I’m so excited to be honest. I mean it’s early days, and like I said, loads needs to be done before we get there, but it’s just nice that things are looking up. She can only start once she’s 3 which is in 6/7 months time, but it gives us time to plan, and I am one heck of a planner lol. Zariah loved the visit, I mean she pretty much loves everyone, but there was enough space for her to jump all over the place, so win win (by the way, my daughter can’t walk or stand independently, but if you hold her up she’ll walk/run/stamp/jump and by the looks on her face and her screeches and giggles, she’s having the time of her life). The day was just good to be honest.
I’m in positive spirits about everything at the moment. I mean, it’s ages away, and we would still need to try and arrange something with the nursery to allow her to stay until she turns 3, or maybe find the perfect childminder in the area of her (potential) new school, but I really am looking up.
Of course, when I told my daughter’s dad about the news all excited and sh*t, he found a way to turn it around into a pre-argument. God knows what about because he doesn’t show up to anything, which is why I never invite him anywhere anymore. It rained on my parade for a few minutes, but I was swiftly cheered up by my partner, and to be honest, a little blip can never take away from how good today was. I had been searching for weeks and getting every door shut in my face, so the relief I feel now is just amazing. I can’t wait to get the wheels in motion, and for once I’m really looking forward to our next steps regarding Zariah’s education.
I was going to upload a cute picture of Zariah today, because she looked gorgeous when I dressed her this morning. The weather was nice, Zariah was in good spirits, but like a rookie, I forgot to take pictures at the start of the day and just said I would take them when we got home. When I took Zariah out of the car though, she did her business all over the place. God knows what I fed her, (she’s on some medication that helps her release her bowels), but yoooo. She decorated the whole outfit, everywhere I touched there was doo doo. You ever felt like this is a whole mess, you just gotta throw the whole baby away? That was me this afternoon. It was horrendous, and babies don’t stay still long enough for you to clean them, and Zariah wiped her sh*t on my arms, my fingers, my jumper, her jumper, her vest, dress and all down her legs and back. She’s all giggling and I’m having an internal panic attack.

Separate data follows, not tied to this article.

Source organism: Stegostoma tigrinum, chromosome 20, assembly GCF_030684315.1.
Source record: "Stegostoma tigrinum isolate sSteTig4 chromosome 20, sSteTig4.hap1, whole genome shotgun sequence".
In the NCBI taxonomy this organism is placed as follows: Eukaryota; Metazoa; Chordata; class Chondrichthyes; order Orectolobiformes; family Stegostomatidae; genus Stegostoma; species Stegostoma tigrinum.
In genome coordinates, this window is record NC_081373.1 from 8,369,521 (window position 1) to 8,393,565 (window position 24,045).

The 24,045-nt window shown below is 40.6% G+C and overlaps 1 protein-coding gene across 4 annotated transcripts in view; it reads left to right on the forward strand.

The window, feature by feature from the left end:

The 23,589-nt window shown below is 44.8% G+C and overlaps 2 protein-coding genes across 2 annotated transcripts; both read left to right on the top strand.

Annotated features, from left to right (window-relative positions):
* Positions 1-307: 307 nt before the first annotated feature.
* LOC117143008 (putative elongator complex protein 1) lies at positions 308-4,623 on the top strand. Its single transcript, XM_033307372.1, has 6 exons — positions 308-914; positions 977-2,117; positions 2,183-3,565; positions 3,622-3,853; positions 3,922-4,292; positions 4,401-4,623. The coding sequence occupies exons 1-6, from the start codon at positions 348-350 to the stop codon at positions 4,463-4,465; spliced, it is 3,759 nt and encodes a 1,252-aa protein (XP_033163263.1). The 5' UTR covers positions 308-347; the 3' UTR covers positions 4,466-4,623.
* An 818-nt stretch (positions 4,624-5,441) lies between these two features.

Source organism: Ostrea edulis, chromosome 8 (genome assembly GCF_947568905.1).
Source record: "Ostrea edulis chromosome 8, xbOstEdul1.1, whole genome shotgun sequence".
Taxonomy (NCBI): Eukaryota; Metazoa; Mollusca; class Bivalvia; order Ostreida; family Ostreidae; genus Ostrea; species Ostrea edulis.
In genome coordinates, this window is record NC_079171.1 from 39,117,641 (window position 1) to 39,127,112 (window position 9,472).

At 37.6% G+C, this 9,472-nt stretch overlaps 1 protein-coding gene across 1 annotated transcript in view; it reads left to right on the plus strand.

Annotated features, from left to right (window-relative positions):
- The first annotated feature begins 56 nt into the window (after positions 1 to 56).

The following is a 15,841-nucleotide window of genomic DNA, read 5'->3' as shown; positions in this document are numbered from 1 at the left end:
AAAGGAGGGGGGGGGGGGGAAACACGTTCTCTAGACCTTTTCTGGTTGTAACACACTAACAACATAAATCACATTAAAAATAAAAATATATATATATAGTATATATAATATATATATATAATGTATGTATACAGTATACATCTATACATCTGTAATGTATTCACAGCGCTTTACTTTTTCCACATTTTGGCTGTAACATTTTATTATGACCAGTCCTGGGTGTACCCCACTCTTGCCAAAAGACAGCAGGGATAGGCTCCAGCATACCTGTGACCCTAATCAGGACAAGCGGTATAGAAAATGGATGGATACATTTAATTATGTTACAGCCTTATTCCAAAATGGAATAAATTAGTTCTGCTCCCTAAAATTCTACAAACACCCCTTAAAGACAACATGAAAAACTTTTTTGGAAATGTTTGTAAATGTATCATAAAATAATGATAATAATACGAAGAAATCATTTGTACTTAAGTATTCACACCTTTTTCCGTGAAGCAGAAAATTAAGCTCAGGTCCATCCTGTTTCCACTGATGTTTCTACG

Anyways, long story short, no cute pictures today. Blame Zariah.
If anyone is from Hackney, East London, and knows any childminders, please give me a shout! We’re a quarter of the way through the school journey!
Thank you everyone for the messages of support, the recommendations for schools, activities, childcare options and everything else. Thank you for sharing, reading, commenting, and messaging. It means more than you can ever imagine. Thank you to my boyfriend and my family who are ALWAYS an ear when I need one. Thank you xxx
Cool, so I haven’t written in a while. I should really be thanking the girl whose blog I just read, because she’s actually what inspired me to start writing.
Zariah and I had a hectic week. Not a particularly horrible one, actually it ended quite well but started in a bit of a mess. Nothing particularly extravagant happened, but I thought I should share in the name of raising awareness and transparency.
So like most children with CP, Zariah had appointments almost everyday this week. In the name of this “transparency” thing though, that’s a lie. I really shouldn’t say “like most children with CP” because other than Zariah I know literally zero children with CP, so maybe it’s different for others, so I’ll just start again. On Monday, we had a big(ish) meeting with the majority of Zariah’s medical professionals (the physiotherapist, paediatrician, speech and language therapist and the occupational therapist). It started off as a general meeting just to update all the professionals on where we are with Zariah’s care, because even though they all work out of the same building, their communication can sometimes be trash (no shade to Hackney Ark if you’re reading this lol). Anyways, the appointment. It started off well, the paediatrician is this lovely Caribbean lady, she’s thorough and really knows what she’s talking about. We’ve had her since Zariah was born, which is nice because other than her and the occupational therapist, everyone else has changed like a hundred times. I can barely remember anyone’s names. Moving on though, I filled the paediatrician in on the latest of Zariah’s seizures, updates with medication, how Zariah is coping generally etc. and then we went into Zariah’s progress with each of the other therapists. The physiotherapist mentioned that Zariah recently had the GMFM assessment and the outcome was that Zariah is borderline 4/5 in their grading terms, meaning that it’s unlikely she will walk. It just felt like she kept trying to drum it in. She told me that she had spoken with Zariah’s other medical professionals and they “had all agreed” on it. All I heard is “we all think your child is going to be a vegetable” over and over again. Maybe it’s because I’m young or whatever or she thinks I’m too hopeful, but that appointment was only a few weeks ago love, trust me, I remember. You don’t have to keep beating the stick over my head. It’s just a touchy subject, I still get teary about it, how does one even get over that? It’s heartbreaking news.